A group of doctors and scientists reviewed a number of recent studies of hydraulic fracturing against what is known about reproductive health and identified increased health risks for infants, children and adults.
The peer-reviewed literature review, “Development and reproductive effects of chemicals associated with unconventional oil and natural gas operations,” was published today in the quarterly scientific journal, Reviews of Environmental Health. The authors, Ellen Webb, Sheila Bushkin-Bedient, Amanda Cheng, Christopher D. Kassotis, Victoria Balise and Susan C. Nagel, concluded there was a compelling need to better understand the consequences of fracking “through rapid and thorough further health research.”
The group studied what was known about unconventional oil and gas development, including the facts that more than 15 million Americans live within one mile of such operations. Shale drilling and fracking involves the use of chemicals with known risks to the human reproductive system, including volatile organic compounds (namely, benzene, toluene, ethyl benzene, xylene and formaldehyde) and heavy metals.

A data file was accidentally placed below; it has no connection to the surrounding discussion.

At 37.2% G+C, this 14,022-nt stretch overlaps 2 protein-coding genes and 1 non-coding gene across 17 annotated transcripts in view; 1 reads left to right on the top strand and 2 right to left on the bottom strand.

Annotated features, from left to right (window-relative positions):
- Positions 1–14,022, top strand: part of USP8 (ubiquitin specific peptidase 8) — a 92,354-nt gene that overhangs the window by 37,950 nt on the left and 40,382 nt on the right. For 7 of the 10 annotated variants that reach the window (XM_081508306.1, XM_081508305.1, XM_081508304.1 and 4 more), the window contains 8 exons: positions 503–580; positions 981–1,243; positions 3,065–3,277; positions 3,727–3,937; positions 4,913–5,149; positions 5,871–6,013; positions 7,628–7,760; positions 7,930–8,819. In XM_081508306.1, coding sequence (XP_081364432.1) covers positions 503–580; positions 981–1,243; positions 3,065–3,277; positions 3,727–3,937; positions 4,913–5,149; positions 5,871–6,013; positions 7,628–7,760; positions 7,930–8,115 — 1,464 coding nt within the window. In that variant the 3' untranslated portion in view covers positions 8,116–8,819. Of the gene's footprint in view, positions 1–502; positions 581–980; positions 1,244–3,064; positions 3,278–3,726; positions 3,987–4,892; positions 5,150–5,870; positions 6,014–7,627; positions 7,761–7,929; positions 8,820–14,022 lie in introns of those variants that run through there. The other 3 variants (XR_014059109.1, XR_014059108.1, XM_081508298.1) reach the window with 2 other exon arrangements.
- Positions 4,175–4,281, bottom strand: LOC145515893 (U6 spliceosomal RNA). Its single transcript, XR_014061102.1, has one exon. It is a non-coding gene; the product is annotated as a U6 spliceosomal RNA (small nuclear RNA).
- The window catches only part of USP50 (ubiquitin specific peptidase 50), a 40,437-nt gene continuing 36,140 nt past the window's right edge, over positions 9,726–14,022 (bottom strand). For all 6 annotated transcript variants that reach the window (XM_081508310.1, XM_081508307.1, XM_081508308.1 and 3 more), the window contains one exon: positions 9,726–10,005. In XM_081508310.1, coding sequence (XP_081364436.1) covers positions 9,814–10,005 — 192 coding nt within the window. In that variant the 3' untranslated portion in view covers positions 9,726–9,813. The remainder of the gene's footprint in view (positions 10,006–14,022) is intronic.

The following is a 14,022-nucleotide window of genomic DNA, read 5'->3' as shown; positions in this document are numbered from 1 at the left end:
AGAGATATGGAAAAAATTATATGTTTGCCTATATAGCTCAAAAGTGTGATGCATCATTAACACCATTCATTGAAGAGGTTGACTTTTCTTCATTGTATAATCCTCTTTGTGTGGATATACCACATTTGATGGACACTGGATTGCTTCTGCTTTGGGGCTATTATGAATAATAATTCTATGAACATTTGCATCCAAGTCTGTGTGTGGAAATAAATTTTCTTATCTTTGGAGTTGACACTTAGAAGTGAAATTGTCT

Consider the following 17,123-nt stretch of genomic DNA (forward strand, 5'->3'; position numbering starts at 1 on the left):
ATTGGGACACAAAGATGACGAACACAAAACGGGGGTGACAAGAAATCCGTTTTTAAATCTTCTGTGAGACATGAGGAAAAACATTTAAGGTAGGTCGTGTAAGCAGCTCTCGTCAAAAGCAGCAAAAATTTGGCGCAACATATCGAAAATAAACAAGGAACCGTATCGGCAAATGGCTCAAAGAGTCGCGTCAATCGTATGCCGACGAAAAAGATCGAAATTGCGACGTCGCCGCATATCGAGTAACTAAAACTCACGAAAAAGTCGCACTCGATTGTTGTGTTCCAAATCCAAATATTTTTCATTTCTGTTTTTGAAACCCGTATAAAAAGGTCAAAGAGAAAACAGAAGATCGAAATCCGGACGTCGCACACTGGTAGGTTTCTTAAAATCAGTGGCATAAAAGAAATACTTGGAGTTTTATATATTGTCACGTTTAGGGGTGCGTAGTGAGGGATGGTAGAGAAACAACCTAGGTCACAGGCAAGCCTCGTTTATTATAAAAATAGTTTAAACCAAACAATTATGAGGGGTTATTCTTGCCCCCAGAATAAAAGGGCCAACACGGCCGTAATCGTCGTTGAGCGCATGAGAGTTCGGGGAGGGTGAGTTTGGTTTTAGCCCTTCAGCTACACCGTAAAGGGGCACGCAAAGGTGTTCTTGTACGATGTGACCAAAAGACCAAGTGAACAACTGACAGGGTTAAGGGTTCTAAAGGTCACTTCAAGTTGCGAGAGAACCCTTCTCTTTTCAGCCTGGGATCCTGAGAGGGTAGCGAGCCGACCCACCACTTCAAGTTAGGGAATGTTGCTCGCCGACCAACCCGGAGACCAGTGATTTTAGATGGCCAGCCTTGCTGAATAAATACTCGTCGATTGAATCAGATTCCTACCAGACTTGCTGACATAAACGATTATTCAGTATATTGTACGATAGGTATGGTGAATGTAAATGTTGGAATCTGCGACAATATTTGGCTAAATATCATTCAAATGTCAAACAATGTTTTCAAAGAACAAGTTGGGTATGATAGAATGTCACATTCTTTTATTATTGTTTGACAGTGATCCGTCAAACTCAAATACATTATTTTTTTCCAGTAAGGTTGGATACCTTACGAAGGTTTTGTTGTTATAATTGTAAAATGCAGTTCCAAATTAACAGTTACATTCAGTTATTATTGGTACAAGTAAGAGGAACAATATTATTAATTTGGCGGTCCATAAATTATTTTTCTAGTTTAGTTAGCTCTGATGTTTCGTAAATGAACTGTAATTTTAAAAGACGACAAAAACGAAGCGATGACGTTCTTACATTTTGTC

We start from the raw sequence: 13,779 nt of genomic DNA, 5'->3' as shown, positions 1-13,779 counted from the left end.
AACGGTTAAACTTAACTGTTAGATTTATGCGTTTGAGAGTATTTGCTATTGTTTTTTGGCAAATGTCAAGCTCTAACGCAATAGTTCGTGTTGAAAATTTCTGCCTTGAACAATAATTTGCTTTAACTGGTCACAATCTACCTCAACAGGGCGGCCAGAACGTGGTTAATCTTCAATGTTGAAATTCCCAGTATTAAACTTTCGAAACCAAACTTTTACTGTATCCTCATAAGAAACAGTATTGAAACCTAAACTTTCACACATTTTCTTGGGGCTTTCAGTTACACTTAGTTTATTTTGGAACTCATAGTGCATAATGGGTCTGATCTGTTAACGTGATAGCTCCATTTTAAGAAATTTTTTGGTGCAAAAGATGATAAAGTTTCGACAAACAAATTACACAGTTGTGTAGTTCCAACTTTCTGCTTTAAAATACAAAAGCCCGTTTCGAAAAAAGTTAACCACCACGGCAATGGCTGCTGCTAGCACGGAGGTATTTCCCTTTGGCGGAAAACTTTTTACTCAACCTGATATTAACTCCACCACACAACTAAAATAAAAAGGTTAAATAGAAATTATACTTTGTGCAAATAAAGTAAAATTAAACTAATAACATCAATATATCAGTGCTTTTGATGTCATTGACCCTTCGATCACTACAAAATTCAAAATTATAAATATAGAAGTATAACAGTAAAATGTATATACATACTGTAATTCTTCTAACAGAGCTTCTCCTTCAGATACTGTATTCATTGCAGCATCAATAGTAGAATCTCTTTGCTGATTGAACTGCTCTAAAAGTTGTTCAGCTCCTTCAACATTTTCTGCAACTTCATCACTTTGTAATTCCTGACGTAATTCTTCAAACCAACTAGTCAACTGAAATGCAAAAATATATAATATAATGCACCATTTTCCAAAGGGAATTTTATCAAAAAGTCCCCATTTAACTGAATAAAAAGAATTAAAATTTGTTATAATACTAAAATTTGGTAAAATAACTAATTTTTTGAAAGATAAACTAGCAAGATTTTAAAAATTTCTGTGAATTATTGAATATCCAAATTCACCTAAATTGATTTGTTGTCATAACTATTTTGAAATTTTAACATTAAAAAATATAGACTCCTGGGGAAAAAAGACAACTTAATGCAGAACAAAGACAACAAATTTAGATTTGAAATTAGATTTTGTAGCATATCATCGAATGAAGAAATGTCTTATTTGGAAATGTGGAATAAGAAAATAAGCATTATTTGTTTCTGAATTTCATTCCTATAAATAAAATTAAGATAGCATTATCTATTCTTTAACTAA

Some of the increased risks the group identified in their review of the scientific literature including effects on the fertility of both men and women, effects on fetal development and birth defects.
In an interview, Bushkin-Bedient said the group found the work by two other researchers, veterinarian Michelle Bamberger and scientist Robert Oswald, particularly informative. Bamberger and Oswald which identified livestock near frack sites as sentinels to potential health risks and published their research in New Solutions: A Journal of Environmental and Occupational Health Policy in 2012.
Nagel said both additional laboratory experiments and large-scale epidemiological studies were needed to better understand the risks.